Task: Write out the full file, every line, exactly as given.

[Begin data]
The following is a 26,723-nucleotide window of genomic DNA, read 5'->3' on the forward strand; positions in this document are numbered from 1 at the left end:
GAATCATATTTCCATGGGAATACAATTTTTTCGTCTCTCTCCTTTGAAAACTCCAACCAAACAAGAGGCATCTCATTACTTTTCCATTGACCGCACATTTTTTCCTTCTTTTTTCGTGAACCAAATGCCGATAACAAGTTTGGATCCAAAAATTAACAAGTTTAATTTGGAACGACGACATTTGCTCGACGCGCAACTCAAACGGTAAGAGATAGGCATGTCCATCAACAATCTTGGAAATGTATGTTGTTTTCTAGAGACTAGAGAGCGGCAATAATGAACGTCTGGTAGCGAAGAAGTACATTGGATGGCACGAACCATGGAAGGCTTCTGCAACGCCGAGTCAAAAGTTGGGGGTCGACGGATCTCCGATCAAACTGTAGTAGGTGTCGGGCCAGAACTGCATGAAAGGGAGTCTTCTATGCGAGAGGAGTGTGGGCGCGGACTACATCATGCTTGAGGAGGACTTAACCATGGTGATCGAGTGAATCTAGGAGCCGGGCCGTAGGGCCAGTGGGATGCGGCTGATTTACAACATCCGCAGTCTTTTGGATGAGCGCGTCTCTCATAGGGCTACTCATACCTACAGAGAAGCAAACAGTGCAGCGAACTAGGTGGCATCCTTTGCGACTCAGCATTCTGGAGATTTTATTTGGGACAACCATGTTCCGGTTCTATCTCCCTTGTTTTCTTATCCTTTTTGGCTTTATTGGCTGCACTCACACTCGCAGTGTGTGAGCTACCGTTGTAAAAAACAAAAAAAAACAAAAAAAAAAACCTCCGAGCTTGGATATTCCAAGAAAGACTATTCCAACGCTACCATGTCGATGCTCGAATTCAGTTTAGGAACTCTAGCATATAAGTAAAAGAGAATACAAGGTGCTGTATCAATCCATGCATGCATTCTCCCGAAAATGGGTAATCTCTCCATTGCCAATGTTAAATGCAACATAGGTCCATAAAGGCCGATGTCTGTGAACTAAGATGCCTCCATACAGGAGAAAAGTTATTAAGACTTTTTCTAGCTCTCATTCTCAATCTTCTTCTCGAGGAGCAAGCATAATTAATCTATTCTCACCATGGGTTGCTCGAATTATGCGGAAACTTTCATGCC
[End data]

The following is a 26,723-nucleotide window of genomic DNA, read 5'->3' on the forward strand; positions in this document are numbered from 1 at the left end:
GAATCATATTTCCATGGGAATACAATTTTTTCGTCTCTCTCCTTTGAAAACTCCAACCAAACAAGAGGCATCTCATTACTTTTCCATTGACCGCACATTTTTTCCTTCTTTTTTCGTGAACCAAATGCCGATAACAAGTTTGGATCCAAAAATTAACAAGTTTAATTTGGAACGACGACATTTGCTCGACGCGCAACTCAAACGGTAAGAGATAGGCATGTCCATCAACAATCTTGGAAATGTATGTTGTTTTCTAGAGACTAGAGAGCGGCAATAATGAACGTCTGGTAGCGAAGAAGTACATTGGATGGCACGAACCATGGAAGGCTTCTGCAACGCCGAGTCAAAAGTTGGGGGTCGACGGATCTCCGATCAAACTGTAGTAGGTGTCGGGCCAGAACTGCATGAAAGGGAGTCTTCTATGCGAGAGGAGTGTGGGCGCGGACTACATCATGCTTGAGGAGGACTTAACCATGGTGATCGAGTGAATCTAGGAGCCGGGCCGTAGGGCCAGTGGGATGCGGCTGATTTACAACATCCGCAGTCTTTTGGATGAGCGCGTCTCTCATAGGGCTACTCATACCTACAGAGAAGCAAACAGTGCAGCGAACTAGGTGGCATCCTTTGCGACTCAGCATTCTGGAGATTTTATTTGGGACAACCATGTTCCGGTTCTATCTCCCTTGTTTTCTTATCCTTTTTGGCTTTATTGGCTGCACTCACACTCGCAGTGTGTGAGCTACCGTTGTAAAAAACAAAAAAAAACAAAAAAAAAAACCTCCGAGCTTGGATATTCCAAGAAAGACTATTCCAACGCTACCATGTCGATGCTCGAATTCAGTTTAGGAACTCTAGCATATAAGTAAAAGAGAATACAAGGTGCTGTATCAATCCATGCATGCATTCTCCCGAAAATGGGTAATCTCTCCATTGCCAATGTTAAATGCAACATAGGTCCATAAAGGCCGATGTCTGTGAACTAAGATGCCTCCATACAGGAGAAAAGTTATTAAGACTTTTTCTAGCTCTCATTCTCAATCTTCTTCTCGAGGAGCAAGCATAATTAATCTATTCTCACCATGGGTTGCTCGAATTATGCGGAAACTTTCATGCC